Today, Becca wrote a haiku mentioning “empty mind” among other things here. Her haiku got me to thinking about “empty mind.” So many spiritual traditions teach you to empty your mind so that you might “receive.” I can remember years ago, most likely in my late twenties or early thirties being told to “let go and let God.” It is interesting to look back and see things through the vernacular of the day. Years ago I studied and practiced shamanism with Michael Harner. More accurately; I studied with him and practiced on my own. He published the Shaman’s Drum magazine. As a shaman one “goes into the void” to seek knowledge, wisdom, truth and healing. At that time I was very interested in healing. The “void” is another manner of emptying one’s mind. I remember my void perfectly. I would travel by car to Lake Carlisle, dive deeply into the ground via this body of water and enter the void. My void was the dark blue night sky filled with stars. It was a very rich and dark, almost velvet sky. I used to travel across it with lightening speed acquiring what it was that I needed, healing, wisdom, spirituality. Have you ever had long periods of time when you felt spiritually void? I am just now coming out of one. I used to criticize myself when I had these periods as if I was sub human. Today I realize that these periods are restful and rejuvenating.
I had an experience with The Christ long ago, an experience of deep and all encompassing love. Among other things this opened me up to the understanding that all religions were simply languages, given by God to the different cultures so that God and the culture could communicate. Thus, bringing more goodness into ones life. So why is it that we constantly war over religion. Perhaps we are too interested in the study of our religion and not in emptying the mind. Empting the mind is fairly egoless. This experience also introduced me to many Christians, first in person and then on line. Forgive me if I offend any of you but for the most part they were not particularly nice people. Not everyone mind you, but many. So, what is it about this “empty mind thing” anyway? I know that it does bring me a calmness.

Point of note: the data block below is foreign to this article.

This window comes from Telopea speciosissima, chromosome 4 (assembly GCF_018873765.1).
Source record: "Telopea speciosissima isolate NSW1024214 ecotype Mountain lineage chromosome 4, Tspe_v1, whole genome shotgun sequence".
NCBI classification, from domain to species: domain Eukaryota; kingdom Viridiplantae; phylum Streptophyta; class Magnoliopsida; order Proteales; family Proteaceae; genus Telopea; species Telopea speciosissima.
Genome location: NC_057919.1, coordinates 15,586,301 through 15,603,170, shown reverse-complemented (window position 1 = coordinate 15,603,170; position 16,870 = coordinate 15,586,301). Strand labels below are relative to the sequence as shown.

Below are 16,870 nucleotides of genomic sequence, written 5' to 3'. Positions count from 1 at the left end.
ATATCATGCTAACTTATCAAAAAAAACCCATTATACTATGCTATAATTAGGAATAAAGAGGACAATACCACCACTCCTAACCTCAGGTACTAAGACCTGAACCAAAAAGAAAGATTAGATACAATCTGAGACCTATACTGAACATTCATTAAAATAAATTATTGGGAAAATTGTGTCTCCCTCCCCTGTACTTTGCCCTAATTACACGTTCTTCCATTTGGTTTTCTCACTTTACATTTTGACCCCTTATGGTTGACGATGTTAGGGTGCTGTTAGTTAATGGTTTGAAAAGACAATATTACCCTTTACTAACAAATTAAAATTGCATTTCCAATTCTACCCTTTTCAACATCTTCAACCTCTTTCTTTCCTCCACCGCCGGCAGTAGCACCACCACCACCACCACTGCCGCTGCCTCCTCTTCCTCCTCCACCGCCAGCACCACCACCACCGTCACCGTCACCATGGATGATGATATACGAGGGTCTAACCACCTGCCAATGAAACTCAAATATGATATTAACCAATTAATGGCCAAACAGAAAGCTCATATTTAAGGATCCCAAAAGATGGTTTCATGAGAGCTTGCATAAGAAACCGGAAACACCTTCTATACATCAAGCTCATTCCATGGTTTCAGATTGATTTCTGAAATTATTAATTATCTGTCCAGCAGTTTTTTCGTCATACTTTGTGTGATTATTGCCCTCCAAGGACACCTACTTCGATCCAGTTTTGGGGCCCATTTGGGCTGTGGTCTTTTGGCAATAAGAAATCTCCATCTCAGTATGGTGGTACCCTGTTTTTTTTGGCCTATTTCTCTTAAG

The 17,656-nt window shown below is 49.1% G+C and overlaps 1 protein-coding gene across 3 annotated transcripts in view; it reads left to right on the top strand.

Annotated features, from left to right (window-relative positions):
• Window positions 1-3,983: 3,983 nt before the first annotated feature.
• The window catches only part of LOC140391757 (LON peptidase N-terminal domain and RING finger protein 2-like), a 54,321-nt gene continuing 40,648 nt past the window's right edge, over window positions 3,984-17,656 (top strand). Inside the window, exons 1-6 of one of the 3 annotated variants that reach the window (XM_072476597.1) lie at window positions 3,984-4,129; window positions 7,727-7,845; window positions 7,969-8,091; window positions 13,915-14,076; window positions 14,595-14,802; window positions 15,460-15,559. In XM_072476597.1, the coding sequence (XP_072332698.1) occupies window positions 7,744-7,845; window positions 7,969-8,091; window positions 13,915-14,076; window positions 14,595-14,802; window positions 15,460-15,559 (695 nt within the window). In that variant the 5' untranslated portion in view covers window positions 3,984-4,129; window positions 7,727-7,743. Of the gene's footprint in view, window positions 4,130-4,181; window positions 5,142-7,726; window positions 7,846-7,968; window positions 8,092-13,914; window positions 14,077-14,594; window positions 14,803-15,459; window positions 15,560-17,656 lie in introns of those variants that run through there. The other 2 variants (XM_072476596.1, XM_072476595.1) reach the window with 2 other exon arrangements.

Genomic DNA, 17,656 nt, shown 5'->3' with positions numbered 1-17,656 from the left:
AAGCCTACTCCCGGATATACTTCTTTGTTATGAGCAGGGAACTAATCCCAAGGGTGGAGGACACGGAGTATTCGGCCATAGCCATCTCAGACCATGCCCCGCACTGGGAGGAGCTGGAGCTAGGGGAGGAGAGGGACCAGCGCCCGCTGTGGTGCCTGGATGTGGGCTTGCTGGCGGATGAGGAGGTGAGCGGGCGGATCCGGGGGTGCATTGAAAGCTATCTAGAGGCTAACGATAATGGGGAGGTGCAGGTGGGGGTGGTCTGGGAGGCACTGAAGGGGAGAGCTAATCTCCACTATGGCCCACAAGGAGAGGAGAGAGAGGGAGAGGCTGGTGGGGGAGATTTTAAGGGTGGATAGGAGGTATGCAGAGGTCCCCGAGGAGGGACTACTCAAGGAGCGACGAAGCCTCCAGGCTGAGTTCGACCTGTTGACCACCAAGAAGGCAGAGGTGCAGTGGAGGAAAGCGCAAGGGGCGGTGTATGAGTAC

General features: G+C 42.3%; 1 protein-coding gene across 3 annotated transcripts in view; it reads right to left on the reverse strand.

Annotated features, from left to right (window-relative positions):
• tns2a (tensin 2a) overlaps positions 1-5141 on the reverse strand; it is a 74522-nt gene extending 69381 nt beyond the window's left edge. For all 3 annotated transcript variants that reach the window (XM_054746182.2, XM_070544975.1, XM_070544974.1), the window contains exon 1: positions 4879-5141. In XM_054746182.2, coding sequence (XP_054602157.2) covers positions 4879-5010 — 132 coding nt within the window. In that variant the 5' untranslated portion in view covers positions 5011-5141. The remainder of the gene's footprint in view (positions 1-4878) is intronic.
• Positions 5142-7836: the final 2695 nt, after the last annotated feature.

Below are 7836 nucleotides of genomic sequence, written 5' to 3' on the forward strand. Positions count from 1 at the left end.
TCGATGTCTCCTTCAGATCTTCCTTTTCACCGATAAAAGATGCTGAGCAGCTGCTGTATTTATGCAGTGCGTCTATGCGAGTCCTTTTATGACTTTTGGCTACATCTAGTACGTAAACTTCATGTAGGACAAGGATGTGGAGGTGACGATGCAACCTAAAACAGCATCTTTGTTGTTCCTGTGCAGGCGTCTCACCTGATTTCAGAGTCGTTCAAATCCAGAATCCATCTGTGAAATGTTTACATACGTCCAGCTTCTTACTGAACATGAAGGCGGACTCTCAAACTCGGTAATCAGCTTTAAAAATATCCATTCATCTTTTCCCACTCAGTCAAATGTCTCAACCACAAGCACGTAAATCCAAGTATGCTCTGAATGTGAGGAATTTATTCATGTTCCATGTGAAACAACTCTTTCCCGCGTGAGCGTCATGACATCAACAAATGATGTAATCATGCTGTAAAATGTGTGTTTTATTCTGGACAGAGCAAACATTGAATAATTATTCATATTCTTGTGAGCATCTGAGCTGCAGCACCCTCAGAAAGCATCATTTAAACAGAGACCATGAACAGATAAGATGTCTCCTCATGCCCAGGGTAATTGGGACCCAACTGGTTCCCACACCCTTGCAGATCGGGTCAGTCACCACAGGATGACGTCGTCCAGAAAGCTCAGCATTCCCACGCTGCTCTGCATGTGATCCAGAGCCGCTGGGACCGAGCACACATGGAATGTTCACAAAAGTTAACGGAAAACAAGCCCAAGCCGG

I have a spectacular view from my bedroom window. It is entirely man made, no greenery and nothing particularly natural. Seven floors up, I look out upon the whole north side of St Louis. Within my vision are several steeples and church spires. But most glorious of all is my view of the Stan Musial Veteran’s Memorial Bridge. I just love it! It is my bridge. I took possession of it the day we moved in here. There is also space where I can watch the traffic. I like to say that I can see the movement of the city. This calms and pleases me. It makes me wish for a wonderful and interesting view for all who are homebound. My mind empties with ease when watching, looking and seeing all that is behind our building. Following is a photo of my bridge taken this morning. At first I had decided to take a photo of it daily for the new year. However, I have decided that I shall only take photos of it randomly when it exhibits extraordinary beauty to me.
I have to tell you that I just looked at a comment from my friend Becca. It is odd how we humans interpret the words of others. She never said empty mind. No, she spoke of empty bedlam, something entirely different. None the less she did inspire me regarding empty mind.